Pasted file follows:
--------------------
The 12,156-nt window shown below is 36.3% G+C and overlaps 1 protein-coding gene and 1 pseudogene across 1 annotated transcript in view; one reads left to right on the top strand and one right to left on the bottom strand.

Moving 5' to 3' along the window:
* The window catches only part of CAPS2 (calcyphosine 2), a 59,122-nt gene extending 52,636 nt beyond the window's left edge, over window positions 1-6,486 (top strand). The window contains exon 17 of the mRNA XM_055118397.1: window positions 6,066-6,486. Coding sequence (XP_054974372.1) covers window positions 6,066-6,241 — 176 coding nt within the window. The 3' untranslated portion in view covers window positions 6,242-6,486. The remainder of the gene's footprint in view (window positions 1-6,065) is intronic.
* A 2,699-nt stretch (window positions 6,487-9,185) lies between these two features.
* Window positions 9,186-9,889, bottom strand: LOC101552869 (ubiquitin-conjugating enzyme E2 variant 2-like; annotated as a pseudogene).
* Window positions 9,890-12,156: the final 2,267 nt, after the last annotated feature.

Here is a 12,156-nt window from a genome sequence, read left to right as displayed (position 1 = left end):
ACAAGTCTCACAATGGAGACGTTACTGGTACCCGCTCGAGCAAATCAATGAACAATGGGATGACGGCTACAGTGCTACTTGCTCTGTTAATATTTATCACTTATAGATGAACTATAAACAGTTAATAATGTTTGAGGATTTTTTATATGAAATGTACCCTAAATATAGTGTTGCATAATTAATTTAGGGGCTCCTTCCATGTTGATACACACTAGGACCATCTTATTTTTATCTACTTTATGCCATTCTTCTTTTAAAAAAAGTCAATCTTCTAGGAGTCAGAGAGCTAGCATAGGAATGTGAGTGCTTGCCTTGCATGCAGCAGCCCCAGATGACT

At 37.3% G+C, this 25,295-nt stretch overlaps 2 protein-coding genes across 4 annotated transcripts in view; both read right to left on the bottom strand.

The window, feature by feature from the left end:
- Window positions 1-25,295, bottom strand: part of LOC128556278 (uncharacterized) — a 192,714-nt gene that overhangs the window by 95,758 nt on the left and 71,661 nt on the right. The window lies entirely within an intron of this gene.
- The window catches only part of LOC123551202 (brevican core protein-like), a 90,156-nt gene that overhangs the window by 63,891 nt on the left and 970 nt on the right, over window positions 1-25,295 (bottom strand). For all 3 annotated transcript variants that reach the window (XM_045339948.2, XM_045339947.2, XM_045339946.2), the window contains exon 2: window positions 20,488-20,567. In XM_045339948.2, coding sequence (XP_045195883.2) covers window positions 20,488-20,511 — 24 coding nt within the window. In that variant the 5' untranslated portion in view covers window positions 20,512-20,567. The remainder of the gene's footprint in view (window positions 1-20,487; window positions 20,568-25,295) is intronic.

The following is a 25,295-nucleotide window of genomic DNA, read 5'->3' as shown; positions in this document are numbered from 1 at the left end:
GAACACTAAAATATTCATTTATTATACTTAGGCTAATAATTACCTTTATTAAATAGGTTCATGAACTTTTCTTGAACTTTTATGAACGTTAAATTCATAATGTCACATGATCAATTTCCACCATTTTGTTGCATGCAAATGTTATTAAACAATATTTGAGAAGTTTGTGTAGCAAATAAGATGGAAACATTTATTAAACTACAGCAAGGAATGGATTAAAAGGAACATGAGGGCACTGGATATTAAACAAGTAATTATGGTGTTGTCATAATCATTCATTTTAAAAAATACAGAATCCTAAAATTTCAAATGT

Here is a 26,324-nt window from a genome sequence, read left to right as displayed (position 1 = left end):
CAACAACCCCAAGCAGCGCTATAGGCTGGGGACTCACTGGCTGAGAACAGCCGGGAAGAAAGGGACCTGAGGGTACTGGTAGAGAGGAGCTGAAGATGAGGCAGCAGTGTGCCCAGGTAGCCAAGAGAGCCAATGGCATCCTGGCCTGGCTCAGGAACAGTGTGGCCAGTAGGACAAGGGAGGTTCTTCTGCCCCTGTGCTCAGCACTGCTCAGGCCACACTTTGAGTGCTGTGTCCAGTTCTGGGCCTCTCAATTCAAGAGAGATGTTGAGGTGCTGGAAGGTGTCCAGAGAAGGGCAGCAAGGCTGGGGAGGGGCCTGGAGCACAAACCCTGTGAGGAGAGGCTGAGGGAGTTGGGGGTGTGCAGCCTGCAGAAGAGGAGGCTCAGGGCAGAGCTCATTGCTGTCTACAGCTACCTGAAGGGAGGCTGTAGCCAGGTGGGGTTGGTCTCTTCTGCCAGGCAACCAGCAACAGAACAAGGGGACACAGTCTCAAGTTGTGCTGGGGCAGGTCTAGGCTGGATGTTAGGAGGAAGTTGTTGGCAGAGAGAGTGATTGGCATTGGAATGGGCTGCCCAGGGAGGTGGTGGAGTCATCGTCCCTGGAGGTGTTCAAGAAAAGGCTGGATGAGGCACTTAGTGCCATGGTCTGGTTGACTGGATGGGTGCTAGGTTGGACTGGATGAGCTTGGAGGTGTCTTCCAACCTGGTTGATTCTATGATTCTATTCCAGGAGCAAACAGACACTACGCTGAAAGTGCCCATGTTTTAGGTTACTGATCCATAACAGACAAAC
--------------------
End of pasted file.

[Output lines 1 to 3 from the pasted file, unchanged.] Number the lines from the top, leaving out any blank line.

The 12,156-nt window shown below is 36.3% G+C and overlaps 1 protein-coding gene and 1 pseudogene across 1 annotated transcript in view; one reads left to right on the top strand and one right to left on the bottom strand.

Moving 5' to 3' along the window:
* The window catches only part of CAPS2 (calcyphosine 2), a 59,122-nt gene extending 52,636 nt beyond the window's left edge, over window positions 1-6,486 (top strand). The window contains exon 17 of the mRNA XM_055118397.1: window positions 6,066-6,486. Coding sequence (XP_054974372.1) covers window positions 6,066-6,241 — 176 coding nt within the window. The 3' untranslated portion in view covers window positions 6,242-6,486. The remainder of the gene's footprint in view (window positions 1-6,065) is intronic.